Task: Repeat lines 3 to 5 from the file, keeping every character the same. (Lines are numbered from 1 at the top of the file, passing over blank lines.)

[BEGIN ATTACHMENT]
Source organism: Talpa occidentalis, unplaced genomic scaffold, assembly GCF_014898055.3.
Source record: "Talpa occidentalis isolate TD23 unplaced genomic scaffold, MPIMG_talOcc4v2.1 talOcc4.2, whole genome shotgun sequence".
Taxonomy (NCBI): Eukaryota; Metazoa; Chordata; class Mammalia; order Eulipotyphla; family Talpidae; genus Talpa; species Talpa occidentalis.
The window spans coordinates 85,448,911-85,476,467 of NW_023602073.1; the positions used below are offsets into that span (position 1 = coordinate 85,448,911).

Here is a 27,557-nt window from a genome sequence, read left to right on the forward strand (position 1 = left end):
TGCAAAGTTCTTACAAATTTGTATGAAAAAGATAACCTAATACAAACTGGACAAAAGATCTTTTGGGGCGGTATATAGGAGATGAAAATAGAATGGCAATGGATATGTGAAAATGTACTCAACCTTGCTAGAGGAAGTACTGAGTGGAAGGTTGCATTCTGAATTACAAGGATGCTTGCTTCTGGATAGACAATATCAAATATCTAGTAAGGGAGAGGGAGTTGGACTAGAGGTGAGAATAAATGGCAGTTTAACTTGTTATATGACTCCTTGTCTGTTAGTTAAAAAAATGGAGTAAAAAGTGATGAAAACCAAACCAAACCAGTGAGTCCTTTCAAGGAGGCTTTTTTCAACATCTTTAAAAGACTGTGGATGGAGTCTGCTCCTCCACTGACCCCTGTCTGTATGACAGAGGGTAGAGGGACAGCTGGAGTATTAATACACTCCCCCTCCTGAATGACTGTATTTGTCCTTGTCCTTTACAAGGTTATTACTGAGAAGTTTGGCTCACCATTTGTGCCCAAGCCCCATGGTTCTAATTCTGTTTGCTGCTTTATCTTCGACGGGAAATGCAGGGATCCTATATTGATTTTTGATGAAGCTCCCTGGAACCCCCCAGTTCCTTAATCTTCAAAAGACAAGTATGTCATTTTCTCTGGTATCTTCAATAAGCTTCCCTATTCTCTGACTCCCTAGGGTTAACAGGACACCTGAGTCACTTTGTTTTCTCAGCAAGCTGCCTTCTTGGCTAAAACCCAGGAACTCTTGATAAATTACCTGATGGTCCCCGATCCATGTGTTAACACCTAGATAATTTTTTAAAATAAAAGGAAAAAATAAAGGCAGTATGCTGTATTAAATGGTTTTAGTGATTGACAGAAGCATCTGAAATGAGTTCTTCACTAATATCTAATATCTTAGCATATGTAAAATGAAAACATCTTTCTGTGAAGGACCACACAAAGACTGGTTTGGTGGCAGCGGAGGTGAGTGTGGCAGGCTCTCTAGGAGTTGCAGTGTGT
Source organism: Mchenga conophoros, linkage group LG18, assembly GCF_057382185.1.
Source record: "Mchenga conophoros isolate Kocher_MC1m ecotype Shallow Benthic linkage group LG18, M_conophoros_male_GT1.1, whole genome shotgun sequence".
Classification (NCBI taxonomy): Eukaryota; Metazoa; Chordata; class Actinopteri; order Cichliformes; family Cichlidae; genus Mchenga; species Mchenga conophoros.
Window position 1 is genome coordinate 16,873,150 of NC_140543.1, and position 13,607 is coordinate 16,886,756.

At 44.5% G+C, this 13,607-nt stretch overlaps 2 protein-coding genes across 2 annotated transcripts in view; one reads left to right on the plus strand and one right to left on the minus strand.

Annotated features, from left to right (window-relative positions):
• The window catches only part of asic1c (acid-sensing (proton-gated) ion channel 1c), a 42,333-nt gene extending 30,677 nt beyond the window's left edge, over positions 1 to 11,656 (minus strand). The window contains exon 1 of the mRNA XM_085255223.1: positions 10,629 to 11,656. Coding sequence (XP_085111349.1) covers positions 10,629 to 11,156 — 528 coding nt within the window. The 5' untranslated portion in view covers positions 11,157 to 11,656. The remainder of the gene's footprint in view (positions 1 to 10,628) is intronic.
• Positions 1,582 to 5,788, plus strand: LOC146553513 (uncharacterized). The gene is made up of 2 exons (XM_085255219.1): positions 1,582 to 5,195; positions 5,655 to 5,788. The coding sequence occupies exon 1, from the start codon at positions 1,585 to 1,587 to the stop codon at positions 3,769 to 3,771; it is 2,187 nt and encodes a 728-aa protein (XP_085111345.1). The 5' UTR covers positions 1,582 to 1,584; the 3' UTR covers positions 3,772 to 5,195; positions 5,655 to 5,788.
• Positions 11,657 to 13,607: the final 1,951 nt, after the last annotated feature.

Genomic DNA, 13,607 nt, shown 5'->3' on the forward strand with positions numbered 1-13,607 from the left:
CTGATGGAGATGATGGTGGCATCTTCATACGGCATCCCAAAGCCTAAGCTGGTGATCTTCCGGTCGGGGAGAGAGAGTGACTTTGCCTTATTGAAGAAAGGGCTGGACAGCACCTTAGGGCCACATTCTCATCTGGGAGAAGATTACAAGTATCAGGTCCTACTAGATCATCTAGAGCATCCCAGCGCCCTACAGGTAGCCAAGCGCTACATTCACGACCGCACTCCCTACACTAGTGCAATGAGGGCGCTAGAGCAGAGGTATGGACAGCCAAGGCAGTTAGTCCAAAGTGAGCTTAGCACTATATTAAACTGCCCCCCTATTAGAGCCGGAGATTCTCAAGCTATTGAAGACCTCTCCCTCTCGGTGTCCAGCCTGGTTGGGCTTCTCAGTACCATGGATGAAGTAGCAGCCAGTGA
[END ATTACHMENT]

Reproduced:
Taxonomy (NCBI): Eukaryota; Metazoa; Chordata; class Mammalia; order Eulipotyphla; family Talpidae; genus Talpa; species Talpa occidentalis.
The window spans coordinates 85,448,911-85,476,467 of NW_023602073.1; the positions used below are offsets into that span (position 1 = coordinate 85,448,911).

Here is a 27,557-nt window from a genome sequence, read left to right on the forward strand (position 1 = left end):